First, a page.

[SciPy-dev] Compiling pysparse from the sandbox

Bill Baxter wbaxter@gmail....
Wed Apr 18 22:54:50 CDT 2007

On 4/19/07, Nathan Bell <wnbell@gmail.com> wrote:
> On 4/18/07, Daniel Wheeler <daniel.wheeler@nist.gov> wrote:
> > Probably not. Pysparse at sourceforge is being maintained and is at release
> > 1.0. It's been updated
> > to use numpy with the numpy/noprefix.h method mentioned above. Use cvs
> > rather than 1.0 as 1.0
> > doesn't see the numpy header files.
> Just out of curiosity, is there important functionality that PySparse
> offers that's not currently available in SciPy?  From what I can tell,
> PySparse has a few preconditioners and an eigensolver, in addition to
> what SciPy also has.

SciPy's sparse matrices also lack any way to operate based on a sparse
index, which is a fundamental operation in FEM codes.  Basically you
need to be able to do something like
    idx = [1,8,13,15]
    K[ix_[idx,idx]] += node_contribution

pysparse has an update_add_masked function which can do that
efficiently (although it would obviously be better if regular numpy
indexing just worked.)

> Is there an interest in including these or any other sparse features in SciPy?
> I have some Algebraic Multigrid code (AMG) that I've been working on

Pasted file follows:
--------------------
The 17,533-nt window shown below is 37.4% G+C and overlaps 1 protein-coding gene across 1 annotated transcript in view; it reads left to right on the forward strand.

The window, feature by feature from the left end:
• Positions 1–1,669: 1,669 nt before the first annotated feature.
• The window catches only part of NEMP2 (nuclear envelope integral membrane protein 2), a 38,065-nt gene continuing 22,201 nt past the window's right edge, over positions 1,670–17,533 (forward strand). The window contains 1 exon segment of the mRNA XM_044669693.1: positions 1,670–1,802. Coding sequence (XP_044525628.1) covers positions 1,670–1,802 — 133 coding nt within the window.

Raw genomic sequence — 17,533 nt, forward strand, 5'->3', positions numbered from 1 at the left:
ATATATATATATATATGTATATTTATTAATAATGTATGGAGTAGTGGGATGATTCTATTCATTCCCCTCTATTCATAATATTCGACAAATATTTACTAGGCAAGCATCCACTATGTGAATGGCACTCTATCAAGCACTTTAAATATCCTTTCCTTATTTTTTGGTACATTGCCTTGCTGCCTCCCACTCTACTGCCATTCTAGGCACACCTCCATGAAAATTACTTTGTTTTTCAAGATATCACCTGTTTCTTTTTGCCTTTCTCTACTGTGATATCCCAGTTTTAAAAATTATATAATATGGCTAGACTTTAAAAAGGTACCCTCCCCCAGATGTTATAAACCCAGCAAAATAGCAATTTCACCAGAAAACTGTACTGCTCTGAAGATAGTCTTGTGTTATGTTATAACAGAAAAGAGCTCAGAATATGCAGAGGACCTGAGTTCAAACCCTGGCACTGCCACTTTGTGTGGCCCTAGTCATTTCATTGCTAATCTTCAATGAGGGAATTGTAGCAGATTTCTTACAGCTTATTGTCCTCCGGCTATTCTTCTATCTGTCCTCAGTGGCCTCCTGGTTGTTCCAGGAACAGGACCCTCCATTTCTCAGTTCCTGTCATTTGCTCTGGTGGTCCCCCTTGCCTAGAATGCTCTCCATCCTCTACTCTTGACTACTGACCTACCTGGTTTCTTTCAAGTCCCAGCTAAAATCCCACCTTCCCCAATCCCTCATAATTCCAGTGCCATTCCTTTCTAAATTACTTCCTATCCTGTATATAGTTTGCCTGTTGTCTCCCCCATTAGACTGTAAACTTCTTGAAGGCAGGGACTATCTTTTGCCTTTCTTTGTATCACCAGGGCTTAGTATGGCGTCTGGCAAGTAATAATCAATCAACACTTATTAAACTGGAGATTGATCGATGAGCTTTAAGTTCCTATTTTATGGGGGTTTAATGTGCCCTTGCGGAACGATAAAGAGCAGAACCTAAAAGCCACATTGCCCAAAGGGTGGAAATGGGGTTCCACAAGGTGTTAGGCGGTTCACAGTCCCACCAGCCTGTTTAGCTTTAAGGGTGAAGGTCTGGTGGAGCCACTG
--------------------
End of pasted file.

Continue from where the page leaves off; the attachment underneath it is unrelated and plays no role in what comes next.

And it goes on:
> for a while.  I've implemented the so-called "classical" AMG of Ruge &
> Stuben and also Smoothed Aggregation as described in by Vanek et. al.
> Would others be interested in using AMG in SciPy?  For those not
> familiar with AMG, or multigrid in general - multigrid can solve
> linear systems that arise in certain elliptic PDEs (e.g. Poisson
> equations, heat diffusion, linear elasticity, etc) in optimal time.
> Furthermore, the AMG methods mentioned above are "black box" in the
> sense that only the matrix needs to be provided to the solver - so no
> knowledge of the mesh geometry is necessary.

Sounds great to me.  I've toyed with MG, but never got very far.
Non-power-of-two grids and boundary conditions were too tricksy for
me.  But the O(N) solve time is great if someone else does all the
hard work for me. :-)

> Also, are the iterative methods (pcg,gmres,etc.) reentrant?  I recall
> having problems using cg with a preconditioner that also called cg
> (for a coarse level solve).


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